The latest in the ever-growing line of massive Marvel movies takes a step back from the realities of super human heroes and takes a stunning visual look at a different kind of super power, magic.
Doctor Strange is the spellbinding origin story of the titular character played expertly by none other than Mr. Cheekbones himself, Benedict Cumberbatch. Doctor Stephan Strange is a highly successful neurosurgeon and playboy, until a harrowing car crash damages his hands seemingly beyond repair. In search of a remedy he travels to Nepal where a group of mystics led by the powerfully peculiar Ancient One (Tilda Swinton) induct him into the world of wizardry (Not to be confused with that of Harry Potter, no Voldemort here).
First and foremost, the story line of this film is nothing groundbreaking and follows all the sames beats as your typical Marvel movie. Evil super-villain wants to takeover/destroy the world, new bumbling hero learns of their power, comes of age, fights the villains and everyone lives happily ever after.
However, the main reason that you should see this film is not for the story, it is for the breathtaking and bamboozling visuals. One sequence in particular demonstrates this to perfection with a huge kaleidoscope of colour, fractals of different dimensions and some downright crazy imagery, the highlight being the moment when hands sprout from Strange’s own hands, yes it is just as weird as it sounds but it is absolutely incredible to witness.
The direction in this film is superb, particularly during the mind-boggling CGI scenes, of which there are many. In most instances, less is more with CGI but Doctor Strange would not be possible without it and benefits hugely from its inclusion. The director, Scott Derrikson has done an impeccable job and it is made more impressive when you bear in mind the fact that the majority of films he has made until this point have been low-budget horror movies.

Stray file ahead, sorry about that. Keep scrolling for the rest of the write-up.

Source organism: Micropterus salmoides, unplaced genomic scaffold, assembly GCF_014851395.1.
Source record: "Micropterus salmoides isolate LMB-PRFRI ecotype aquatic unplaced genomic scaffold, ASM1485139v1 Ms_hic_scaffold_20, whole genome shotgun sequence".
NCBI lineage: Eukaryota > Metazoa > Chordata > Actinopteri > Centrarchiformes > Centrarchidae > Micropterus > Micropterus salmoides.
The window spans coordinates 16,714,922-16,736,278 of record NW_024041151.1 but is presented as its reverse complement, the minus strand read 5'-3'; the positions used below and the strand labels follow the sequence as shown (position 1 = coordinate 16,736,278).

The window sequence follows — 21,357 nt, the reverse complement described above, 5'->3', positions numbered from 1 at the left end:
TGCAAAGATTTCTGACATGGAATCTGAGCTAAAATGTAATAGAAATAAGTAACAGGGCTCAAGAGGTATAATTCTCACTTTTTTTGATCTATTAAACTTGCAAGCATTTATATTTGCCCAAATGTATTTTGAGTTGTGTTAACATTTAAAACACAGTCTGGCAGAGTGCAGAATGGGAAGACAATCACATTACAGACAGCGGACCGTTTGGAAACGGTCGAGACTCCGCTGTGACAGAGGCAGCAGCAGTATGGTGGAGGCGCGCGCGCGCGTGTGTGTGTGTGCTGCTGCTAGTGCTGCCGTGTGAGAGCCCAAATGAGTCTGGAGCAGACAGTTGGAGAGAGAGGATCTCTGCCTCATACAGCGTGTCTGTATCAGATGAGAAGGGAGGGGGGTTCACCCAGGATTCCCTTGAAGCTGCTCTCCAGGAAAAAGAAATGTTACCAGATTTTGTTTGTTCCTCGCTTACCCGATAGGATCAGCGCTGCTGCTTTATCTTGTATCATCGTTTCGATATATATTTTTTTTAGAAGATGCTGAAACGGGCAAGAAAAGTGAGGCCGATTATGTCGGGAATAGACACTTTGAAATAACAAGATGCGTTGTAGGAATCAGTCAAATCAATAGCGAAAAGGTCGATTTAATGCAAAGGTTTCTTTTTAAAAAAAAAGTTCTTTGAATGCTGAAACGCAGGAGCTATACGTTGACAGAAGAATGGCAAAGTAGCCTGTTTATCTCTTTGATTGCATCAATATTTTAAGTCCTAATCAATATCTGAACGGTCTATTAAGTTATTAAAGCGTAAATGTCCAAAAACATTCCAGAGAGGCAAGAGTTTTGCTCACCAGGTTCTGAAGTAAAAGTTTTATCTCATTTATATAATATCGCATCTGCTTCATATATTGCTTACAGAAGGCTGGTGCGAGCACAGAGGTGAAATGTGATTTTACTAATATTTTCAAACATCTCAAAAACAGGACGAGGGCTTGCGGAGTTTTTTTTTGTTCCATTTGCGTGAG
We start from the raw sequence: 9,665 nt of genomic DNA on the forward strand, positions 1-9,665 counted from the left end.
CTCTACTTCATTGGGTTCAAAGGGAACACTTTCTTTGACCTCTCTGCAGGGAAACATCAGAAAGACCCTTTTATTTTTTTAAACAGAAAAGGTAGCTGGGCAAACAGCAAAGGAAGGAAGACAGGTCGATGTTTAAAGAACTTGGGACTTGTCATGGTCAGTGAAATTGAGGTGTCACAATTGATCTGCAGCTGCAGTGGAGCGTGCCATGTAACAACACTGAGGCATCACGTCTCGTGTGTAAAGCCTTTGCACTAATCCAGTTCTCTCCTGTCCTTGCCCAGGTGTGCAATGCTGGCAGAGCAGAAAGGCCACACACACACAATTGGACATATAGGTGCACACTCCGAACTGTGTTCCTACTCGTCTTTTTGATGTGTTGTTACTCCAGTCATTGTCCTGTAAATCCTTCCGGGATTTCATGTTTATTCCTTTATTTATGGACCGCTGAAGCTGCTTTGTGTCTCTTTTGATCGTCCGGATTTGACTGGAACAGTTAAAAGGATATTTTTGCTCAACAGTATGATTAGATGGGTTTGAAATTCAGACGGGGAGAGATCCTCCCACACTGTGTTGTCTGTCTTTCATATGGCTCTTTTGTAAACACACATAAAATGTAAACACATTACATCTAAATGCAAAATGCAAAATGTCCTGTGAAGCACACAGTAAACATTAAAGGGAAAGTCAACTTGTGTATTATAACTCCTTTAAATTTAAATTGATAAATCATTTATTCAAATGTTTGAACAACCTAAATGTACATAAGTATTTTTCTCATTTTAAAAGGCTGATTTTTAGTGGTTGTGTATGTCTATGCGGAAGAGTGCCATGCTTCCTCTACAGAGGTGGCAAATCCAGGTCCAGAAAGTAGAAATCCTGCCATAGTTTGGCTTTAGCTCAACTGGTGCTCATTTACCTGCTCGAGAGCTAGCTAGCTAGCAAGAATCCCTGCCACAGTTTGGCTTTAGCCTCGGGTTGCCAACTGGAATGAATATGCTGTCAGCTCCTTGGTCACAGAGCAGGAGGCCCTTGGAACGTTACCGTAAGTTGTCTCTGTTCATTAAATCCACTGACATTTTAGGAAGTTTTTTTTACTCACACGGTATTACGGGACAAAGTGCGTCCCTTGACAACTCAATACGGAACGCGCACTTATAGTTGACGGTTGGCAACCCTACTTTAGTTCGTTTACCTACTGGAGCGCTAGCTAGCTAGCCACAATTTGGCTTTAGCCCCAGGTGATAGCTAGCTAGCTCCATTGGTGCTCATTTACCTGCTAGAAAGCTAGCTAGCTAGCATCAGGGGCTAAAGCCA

The actors were all perfectly cast in this film, particularly Benedict Cumberbatch (featuring an American accent) as Strange, Tilda Swinton as the Ancient One and Chiwetel Ejiofor as Karl Mordo, who are all excellent in their roles. All three carry a degree of charisma and bring an unmatched pedigree to the film. However, in order to prioritise certain character’s development over others, Christine Palmer (Rachel McAdams) and Kaecilius (Mads Mikkelsen) fall desperately by the way-side throughout the film and don’t get the attention they deserve. This is painfully obvious in Mikkelsen’s character the villain, Kaecilius, who just seems to be there being evil, like many Marvel villains before him.
Despite the frustrating shortcomings of the story and the lack of development of certain characters, Doctor Strange is a refreshingly different film from the Marvel cinematic universe as it takes a step away from the conventional super hero movie. This is a film you must see purely for the overwhelmingly cool and mind-boggling visual effects and and technological wizardry that has gone into making this movie the cinematic work of art that it is, but don’t go expecting fireworks or revolutionary story telling because at this stage Marvel are very unlikely to step away from their hugely successful formula.
Doctor Strange was released in the UK on October 25, 2016.